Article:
Boethius was schooled in the primitive 1980’s when university students actually attended lectures, as opposed to listening to them online mid afternoon after breakfasting, and when books were things you held in your hand and could write in, rather than words on a screen; so it would be fair to think of him as a rather old fashioned type. Old fashioned enough, in fact, to want to tick the box marked ‘male’ when prompted for his gender on a form of some description, and old fashioned enough to expect only two categories to feature on said form, male and female. Old fashioned enough also to be astounded that, in order to complete the simple question asking for one’s gender, students at university these days are presented with a form resembling the Senate ballot paper at the last federal election.
As the Australian reported on the weekend: “What’s the deal with kids these days?” with 58 gender categories to choose from, sexual and gender identity are part of the Zeitgeist. Ask Josh Han, the queer officer with Sydney University’s Student Representative Council. “It’s about deconstructing societal views of what it means to be a man or a woman,” he says. “If you only have two genders, there are limited interactions. But if you have a diversity of gender identities you don’t have these closed categories. It means you can have way more than 58 gender categories. Among those 58 options, first listed on Facebook, are bigender, gender questioning, gender variant, pangender, intersex and 26 versions of trans, transgender and transsexual. Plain old male and female didn’t make the list.”
This was seriously astonishing news to Boethius, as was the existence of a “Queer Officer” on campus. Presumably there is also an Intersex Officer, a Gender Curious Officer, a Pangender Officer, and so on. The Pangender Officer would have his / her / its / their / them work cut out, for, as Boethius subsequently learned, ‘Pangender’ identifying people are pronoun shy, and easily offended. It must be excessively awkward, too, for lecturers these days. How is a well meaning, progressive, and left leaning academic type, earnestly wanting to do and say the right thing (and not have his or her arse sued off) to know into which of the 58 (or more) gender categories a questioner in his / her / it (or insert preferred pronoun here) class falls? Moreover, how does one know which name the person of unknown and unspecified gender might prefer be used in class at that time, and at that precise moment in their development as a person of undetermined gender, subject as they insidiously are, to the oppressive force of social stereotyping that, cruelly and shamelessly, labels those born with a penis a ‘boy’ and those born with a vagina ‘girl’?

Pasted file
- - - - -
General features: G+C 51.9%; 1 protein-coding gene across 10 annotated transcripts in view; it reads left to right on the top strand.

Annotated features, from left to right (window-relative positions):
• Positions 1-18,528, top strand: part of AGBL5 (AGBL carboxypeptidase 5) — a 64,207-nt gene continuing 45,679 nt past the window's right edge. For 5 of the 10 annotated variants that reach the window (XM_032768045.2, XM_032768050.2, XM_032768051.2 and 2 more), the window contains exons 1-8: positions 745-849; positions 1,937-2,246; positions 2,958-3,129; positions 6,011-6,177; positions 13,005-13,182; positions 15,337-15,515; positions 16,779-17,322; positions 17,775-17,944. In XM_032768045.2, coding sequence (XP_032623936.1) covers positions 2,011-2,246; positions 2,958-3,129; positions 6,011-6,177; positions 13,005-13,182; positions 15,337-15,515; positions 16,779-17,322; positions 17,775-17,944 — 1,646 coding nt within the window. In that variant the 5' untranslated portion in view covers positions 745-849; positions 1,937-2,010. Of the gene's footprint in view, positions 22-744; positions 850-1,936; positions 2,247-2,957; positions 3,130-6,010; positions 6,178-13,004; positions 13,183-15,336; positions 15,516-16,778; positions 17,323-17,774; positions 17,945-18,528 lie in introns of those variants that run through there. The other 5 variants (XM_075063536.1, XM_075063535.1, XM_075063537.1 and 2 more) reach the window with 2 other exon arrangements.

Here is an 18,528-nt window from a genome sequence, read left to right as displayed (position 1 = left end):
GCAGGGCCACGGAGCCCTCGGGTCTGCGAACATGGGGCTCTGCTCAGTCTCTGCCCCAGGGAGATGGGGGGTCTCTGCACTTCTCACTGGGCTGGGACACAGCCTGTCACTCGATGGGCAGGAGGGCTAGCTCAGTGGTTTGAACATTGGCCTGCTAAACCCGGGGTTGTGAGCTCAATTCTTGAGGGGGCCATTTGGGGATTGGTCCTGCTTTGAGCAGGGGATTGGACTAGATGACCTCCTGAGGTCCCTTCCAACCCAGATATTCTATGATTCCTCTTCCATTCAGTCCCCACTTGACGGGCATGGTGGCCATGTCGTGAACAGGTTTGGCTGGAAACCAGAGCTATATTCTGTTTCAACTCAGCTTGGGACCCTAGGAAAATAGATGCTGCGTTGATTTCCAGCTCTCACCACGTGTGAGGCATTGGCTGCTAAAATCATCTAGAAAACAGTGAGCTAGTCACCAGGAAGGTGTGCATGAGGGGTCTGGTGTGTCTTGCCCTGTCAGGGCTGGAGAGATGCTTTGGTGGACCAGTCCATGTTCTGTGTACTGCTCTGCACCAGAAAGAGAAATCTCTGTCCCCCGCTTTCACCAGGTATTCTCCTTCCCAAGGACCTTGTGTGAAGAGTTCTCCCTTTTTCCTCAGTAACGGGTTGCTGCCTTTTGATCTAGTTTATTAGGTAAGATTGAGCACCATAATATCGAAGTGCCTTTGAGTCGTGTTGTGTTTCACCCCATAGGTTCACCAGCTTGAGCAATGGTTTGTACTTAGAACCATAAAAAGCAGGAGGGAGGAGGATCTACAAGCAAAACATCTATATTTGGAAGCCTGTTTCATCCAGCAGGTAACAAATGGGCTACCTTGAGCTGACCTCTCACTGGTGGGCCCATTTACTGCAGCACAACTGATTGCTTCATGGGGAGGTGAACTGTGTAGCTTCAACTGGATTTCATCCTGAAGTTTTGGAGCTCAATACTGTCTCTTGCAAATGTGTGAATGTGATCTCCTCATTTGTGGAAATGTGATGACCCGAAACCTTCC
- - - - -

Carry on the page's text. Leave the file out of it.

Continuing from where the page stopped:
The Australian finds another earnest student type to offer this piece of wisdom, on names: “Kyol Blakeney, the president of Sydney University’s SRC, says these are important issues. A lot of people who transition have a chosen name that is different to their legal name. If they go to class and their legal name is called out it can be horrifying for them.”
Horrifying indeed. The damage inflicted on fragile minds, who have lived in the world long enough to make it all the way to university, by the malicious use of the name inflicted on them by callous parents at birth is a perverse thing indeed. So names are out, as are pronouns, and there is definitely no resorting to unenlightened and infantile insults like stereotyping people as ‘male’ or ‘female’ in the classrooms of today. God knows what happens when the very practical, and natural matter of toileting arises… but let’s not go there today. Boethius is beginning to marvel at how anyone can actually be enrolled in a course of study at Sydney University these days, let alone visit a campus crapper. The graduation ceremony must be a real blast too – Boethius could just picture the festivities – bearded man with plentiful chest hair steps forward and strolls excitedly across stage in high heels to collect a degree in cultural studies awarded to ‘Amanda’ as the assembled hall of students break into a frenzied show of jazz hands.
As they say in the classics (actually ‘Dirty Harry’), ‘that’s one crazy f…ed up world.’
Photo by TGlamorpuss Photo